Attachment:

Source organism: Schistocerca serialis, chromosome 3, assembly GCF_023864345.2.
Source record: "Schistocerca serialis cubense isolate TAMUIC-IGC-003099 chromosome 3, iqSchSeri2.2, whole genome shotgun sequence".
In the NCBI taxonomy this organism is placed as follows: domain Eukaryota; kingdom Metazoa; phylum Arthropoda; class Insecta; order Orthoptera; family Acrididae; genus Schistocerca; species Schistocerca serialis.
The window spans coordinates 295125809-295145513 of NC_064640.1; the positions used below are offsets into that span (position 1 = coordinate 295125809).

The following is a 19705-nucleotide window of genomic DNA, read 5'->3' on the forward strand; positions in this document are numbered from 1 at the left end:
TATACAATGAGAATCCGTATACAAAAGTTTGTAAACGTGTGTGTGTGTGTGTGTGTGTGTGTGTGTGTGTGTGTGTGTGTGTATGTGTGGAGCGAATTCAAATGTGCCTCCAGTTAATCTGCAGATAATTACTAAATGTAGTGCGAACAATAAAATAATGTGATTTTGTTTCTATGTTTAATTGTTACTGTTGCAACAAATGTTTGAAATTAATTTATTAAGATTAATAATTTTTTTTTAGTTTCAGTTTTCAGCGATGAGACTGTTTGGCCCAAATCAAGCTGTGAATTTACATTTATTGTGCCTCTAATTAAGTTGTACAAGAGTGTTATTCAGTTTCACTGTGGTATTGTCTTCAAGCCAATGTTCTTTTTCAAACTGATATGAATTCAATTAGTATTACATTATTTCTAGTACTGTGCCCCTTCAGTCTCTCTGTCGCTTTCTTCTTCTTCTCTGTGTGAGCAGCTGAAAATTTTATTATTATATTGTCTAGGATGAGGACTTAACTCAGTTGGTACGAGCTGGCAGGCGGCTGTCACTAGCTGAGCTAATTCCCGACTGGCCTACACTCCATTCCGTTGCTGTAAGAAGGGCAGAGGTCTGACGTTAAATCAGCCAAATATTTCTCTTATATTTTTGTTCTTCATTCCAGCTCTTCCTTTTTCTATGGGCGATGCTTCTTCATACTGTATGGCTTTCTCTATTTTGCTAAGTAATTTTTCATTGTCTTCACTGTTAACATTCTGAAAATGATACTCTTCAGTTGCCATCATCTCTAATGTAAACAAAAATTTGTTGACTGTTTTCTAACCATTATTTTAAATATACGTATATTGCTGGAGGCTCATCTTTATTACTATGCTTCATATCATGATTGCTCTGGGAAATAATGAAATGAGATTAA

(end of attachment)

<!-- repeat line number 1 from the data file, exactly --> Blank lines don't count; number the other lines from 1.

Source organism: Schistocerca serialis, chromosome 3, assembly GCF_023864345.2.